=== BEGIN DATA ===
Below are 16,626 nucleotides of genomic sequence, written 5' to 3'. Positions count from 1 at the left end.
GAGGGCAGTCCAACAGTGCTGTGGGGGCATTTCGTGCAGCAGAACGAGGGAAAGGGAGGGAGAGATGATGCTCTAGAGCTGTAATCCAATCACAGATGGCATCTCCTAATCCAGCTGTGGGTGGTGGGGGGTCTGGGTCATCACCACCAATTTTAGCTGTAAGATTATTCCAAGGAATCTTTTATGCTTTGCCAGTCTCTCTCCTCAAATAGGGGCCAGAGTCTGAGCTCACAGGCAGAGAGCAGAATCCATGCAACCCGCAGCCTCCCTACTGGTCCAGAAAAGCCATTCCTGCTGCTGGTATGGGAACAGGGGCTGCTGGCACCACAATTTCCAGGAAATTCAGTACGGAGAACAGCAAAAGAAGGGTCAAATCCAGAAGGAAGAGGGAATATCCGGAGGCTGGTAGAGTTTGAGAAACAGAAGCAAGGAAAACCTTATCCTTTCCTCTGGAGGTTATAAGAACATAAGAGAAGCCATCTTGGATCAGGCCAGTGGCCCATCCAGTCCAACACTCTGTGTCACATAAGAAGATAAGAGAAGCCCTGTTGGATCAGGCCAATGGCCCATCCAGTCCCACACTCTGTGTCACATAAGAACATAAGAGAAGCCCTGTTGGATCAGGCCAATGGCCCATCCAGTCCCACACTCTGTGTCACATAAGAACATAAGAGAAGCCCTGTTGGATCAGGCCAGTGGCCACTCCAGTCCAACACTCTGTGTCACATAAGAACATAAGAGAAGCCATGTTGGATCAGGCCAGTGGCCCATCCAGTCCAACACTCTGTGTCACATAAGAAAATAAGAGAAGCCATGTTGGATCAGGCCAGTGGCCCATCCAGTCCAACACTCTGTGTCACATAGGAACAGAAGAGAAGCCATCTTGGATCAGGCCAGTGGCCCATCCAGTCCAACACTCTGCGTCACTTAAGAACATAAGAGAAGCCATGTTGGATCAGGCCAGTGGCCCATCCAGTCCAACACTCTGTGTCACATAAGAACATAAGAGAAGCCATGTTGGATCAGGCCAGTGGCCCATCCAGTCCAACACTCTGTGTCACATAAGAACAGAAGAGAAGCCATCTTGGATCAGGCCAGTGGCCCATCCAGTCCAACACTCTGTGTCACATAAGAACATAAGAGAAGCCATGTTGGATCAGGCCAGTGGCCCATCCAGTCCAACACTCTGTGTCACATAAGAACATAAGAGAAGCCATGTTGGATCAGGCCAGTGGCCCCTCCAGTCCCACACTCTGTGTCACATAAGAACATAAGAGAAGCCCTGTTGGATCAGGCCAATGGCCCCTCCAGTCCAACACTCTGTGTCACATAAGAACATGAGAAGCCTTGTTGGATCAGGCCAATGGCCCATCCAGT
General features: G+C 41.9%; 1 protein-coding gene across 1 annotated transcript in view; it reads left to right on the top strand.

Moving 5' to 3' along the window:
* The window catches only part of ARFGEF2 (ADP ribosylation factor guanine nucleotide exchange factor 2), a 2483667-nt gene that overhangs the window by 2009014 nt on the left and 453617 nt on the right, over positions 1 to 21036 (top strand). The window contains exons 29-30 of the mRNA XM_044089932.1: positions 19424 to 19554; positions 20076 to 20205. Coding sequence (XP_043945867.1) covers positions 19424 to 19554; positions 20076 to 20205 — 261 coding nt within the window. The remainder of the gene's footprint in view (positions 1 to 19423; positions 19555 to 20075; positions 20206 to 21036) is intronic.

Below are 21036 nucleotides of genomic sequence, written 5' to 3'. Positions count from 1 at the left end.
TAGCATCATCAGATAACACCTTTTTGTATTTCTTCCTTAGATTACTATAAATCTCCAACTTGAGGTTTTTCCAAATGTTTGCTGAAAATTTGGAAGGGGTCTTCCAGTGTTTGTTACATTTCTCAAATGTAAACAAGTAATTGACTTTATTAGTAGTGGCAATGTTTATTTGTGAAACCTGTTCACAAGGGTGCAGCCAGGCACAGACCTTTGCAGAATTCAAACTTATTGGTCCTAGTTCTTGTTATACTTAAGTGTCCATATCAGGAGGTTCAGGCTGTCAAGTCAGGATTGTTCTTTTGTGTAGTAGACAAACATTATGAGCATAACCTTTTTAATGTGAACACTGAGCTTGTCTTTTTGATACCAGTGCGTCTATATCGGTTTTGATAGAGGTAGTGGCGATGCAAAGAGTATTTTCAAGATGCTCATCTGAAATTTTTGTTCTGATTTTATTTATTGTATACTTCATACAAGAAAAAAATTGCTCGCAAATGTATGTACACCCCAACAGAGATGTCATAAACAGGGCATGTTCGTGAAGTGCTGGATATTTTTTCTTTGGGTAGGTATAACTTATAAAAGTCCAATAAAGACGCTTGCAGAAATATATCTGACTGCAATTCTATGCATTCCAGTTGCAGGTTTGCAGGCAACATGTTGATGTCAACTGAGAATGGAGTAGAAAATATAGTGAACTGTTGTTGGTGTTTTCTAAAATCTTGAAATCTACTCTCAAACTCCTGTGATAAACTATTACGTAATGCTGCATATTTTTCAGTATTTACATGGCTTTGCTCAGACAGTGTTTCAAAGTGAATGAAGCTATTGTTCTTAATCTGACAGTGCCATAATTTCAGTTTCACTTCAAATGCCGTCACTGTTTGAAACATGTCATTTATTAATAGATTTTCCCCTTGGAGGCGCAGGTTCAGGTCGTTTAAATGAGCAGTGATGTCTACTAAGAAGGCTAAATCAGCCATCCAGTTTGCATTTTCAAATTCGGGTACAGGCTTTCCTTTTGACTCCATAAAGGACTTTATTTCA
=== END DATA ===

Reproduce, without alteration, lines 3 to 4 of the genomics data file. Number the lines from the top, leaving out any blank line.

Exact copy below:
General features: G+C 41.9%; 1 protein-coding gene across 1 annotated transcript in view; it reads left to right on the top strand.

Moving 5' to 3' along the window: